Thursday, March 5, 2009

Damed if they're monks; damned if they're gay

SERIOUS allegations must be backed up by serious evidence. Unfortunately, two combustible ingredients - sensitivity around Buddhism and underlying homophobia - have been mixed by those with a personal agenda and blown up into a national obsession. Even after the northern abbot at the centre of a controversy had already left the monkhood, new spurious claims of homosexual acts are being made to destroy the reputations of several senior monks. This is absurd in a society where most people no longer bat their eyelids at heterosexual monks' violations of the same celibacy vow.

Now that the dust of homophobia is stirred up, many Thais seem to be out on a witch hunt, demanding the "purging" from the monkhood of all monks with effeminate traits, whose mannerisms allegedly breach the monastic rules, the Vinaya.

While monks must be held in high esteem and Vinaya violations must be addressed, none of the 227 precepts for monks explicitly addresses gender-specific mannerisms or the effeminate stylising of monks' robes. In fact, categorical defrocking, regardless of the nature of an offence, follows neither the letter nor the spirit of the Vinaya.

This whole episode reminds of the general intolerance towards female "monks" - yet to be recognised due to poor ethical reasoning. Fear of the unfamiliar reigns over reason. Most worrying is when blame is levied at senior monks for having ordained effeminate monks in the first place.


There is a reference to Elder Soreyya. I found this story at LINK

A Well-Directed Mind is of Great Benefit

    What neither mother, nor father, nor any other relative can do,
    a well-directed mind does and thereby elevates one.

A Story of Sex Change

While going to bathe with a close friend, a millionaire with two sons harboured a lustful thought on seeing the body of Mahākassapa, who was putting on his robe to enter Soreyya for alms. He thought, “May this elder be my wife, or may my wife’s body be like his.” As that thought arose, he changed into a woman. She was so embarrassed that she ran away and made her way to the distant city of Taxila. There she married and had two sons. Thus she was mother of two, and father of two.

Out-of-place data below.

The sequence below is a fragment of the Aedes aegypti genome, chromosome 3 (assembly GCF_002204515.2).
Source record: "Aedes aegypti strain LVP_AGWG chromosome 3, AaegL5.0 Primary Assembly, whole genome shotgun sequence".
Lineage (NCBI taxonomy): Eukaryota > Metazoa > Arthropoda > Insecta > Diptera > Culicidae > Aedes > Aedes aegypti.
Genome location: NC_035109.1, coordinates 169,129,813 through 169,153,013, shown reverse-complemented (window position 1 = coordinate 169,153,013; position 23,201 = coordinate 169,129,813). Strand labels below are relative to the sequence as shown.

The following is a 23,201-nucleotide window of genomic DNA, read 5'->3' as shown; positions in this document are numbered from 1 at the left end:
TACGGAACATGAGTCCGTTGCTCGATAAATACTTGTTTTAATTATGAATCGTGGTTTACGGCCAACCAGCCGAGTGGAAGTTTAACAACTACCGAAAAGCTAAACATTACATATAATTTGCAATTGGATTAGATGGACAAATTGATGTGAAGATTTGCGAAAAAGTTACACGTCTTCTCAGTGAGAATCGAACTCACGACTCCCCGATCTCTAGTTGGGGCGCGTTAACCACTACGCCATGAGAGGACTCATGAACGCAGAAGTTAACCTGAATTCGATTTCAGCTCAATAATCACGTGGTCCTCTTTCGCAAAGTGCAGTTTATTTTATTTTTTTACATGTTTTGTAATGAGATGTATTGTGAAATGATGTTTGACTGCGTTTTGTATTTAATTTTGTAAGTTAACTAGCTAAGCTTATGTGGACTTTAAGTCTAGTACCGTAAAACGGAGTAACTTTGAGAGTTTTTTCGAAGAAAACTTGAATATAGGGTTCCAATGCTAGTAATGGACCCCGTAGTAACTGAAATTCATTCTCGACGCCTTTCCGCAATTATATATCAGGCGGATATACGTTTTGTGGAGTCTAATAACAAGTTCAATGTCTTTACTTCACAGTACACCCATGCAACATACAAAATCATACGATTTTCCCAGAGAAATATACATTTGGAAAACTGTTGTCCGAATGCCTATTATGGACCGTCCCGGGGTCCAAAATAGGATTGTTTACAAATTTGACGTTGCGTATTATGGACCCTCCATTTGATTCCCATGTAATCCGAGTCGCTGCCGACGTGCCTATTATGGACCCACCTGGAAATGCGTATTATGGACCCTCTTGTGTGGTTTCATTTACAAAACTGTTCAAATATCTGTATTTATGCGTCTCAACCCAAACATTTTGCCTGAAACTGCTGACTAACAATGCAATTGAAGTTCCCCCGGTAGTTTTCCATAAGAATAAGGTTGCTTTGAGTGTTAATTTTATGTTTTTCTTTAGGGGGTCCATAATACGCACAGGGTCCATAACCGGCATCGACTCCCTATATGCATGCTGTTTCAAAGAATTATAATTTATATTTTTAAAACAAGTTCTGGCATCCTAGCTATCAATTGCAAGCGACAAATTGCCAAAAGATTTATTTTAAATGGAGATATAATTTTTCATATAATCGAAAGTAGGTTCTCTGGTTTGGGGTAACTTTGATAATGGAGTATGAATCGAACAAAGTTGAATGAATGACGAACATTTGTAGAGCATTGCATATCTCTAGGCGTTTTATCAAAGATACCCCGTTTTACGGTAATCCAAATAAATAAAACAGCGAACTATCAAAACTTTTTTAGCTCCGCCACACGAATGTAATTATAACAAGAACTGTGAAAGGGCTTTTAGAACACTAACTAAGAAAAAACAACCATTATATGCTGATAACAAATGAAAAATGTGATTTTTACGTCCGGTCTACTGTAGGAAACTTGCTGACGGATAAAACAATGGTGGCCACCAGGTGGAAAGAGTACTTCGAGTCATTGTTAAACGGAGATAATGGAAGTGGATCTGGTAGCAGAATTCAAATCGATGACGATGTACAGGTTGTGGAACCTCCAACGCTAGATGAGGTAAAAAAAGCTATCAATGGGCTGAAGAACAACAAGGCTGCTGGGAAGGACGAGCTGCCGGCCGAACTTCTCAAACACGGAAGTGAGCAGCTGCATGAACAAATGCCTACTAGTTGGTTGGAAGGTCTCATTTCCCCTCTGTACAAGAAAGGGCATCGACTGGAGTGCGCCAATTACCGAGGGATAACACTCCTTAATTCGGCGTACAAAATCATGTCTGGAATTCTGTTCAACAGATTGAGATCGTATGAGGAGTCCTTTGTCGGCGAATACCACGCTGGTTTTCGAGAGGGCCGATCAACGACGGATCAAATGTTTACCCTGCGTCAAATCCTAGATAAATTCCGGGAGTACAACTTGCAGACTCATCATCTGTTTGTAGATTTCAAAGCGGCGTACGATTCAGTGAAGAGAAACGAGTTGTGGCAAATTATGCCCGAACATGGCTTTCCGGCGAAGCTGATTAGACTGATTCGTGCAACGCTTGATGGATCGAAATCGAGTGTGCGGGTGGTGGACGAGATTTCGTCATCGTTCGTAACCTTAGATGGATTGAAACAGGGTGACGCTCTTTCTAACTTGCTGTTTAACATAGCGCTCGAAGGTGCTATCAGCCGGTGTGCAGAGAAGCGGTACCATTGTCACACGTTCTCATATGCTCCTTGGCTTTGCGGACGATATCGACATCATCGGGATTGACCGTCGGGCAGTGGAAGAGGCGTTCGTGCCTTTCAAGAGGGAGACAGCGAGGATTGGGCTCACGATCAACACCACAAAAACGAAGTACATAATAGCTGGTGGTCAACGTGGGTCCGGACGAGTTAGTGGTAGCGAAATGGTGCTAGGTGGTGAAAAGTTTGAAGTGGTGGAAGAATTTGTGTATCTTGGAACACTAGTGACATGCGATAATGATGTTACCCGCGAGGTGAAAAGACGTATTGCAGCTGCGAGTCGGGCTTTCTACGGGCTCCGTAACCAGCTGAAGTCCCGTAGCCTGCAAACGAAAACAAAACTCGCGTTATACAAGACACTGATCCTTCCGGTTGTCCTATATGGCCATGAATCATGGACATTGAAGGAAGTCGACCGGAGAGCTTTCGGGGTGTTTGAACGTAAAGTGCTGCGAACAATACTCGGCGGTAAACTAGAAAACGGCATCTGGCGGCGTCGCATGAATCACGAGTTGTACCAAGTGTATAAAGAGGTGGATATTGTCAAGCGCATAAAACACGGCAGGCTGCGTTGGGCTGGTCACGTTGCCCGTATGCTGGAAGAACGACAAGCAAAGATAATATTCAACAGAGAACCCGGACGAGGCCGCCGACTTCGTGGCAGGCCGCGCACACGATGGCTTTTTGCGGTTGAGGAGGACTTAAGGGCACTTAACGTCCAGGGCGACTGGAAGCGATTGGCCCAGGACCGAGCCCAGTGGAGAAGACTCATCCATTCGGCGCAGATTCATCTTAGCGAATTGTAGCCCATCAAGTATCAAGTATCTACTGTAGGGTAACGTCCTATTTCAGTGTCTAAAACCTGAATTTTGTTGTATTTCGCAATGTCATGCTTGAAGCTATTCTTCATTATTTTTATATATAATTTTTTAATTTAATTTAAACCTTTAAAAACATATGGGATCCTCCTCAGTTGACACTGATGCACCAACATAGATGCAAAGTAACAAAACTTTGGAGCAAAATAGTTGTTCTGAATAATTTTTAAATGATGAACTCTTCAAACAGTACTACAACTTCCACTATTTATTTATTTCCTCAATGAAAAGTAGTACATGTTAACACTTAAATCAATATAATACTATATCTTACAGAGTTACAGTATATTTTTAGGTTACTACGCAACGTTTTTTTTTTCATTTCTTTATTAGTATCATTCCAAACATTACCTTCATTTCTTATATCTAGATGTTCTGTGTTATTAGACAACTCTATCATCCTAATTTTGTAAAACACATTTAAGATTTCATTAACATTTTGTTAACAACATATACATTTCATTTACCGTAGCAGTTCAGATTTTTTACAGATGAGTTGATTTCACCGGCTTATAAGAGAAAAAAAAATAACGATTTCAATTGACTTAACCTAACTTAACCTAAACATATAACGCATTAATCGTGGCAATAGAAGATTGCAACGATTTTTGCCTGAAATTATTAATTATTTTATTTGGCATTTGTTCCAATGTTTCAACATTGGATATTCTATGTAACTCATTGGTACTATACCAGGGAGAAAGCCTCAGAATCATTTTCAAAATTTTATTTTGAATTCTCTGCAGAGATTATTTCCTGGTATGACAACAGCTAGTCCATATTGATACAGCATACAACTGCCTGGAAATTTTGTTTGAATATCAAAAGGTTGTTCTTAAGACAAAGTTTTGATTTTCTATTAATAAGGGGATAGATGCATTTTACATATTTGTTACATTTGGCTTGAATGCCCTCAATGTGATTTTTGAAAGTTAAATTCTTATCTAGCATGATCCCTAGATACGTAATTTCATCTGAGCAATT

Some time later, the millionaire’s close friend went to Taxila on business. Recognising him, the millionaire had him invited to his mansion and after treating him to the usual hospitality, inquired about his own parents. Then she revealed her former identity and confessed the thought that had caused the sex change. The friend advised the millionaire to ask the elder for forgiveness. As Mahākassapa was living nearby, she invited him for alms and asked for foregiveness. As soon as Mahākassapa forgave her, she changed back to a man. He took leave of the father of his sons in Taxila, kissed his sons goodbye, and became a monk. He was known as the Elder Soreyya.

Travelling with Mahākassapa, Soreyya Thera arrived back at Sāvatthī. Hearing about his past, the people of the country asked him repeatedly which two sons he had the most affection for. He replied patiently that had more affection for those two sons of whom he was the mother.

Soreyya went into solitude and soon attained Arahantship. Later, when asked the same question again he replied that he no affection for anyone. The monks wondered whether this was true, and reported it to the Buddha who confirmed that Soreyya was now free from affection. The Buddha praised him and recited the verse saying that a well-directed mind was of even greater benefit than a mother or a father.

No comments:

Post a Comment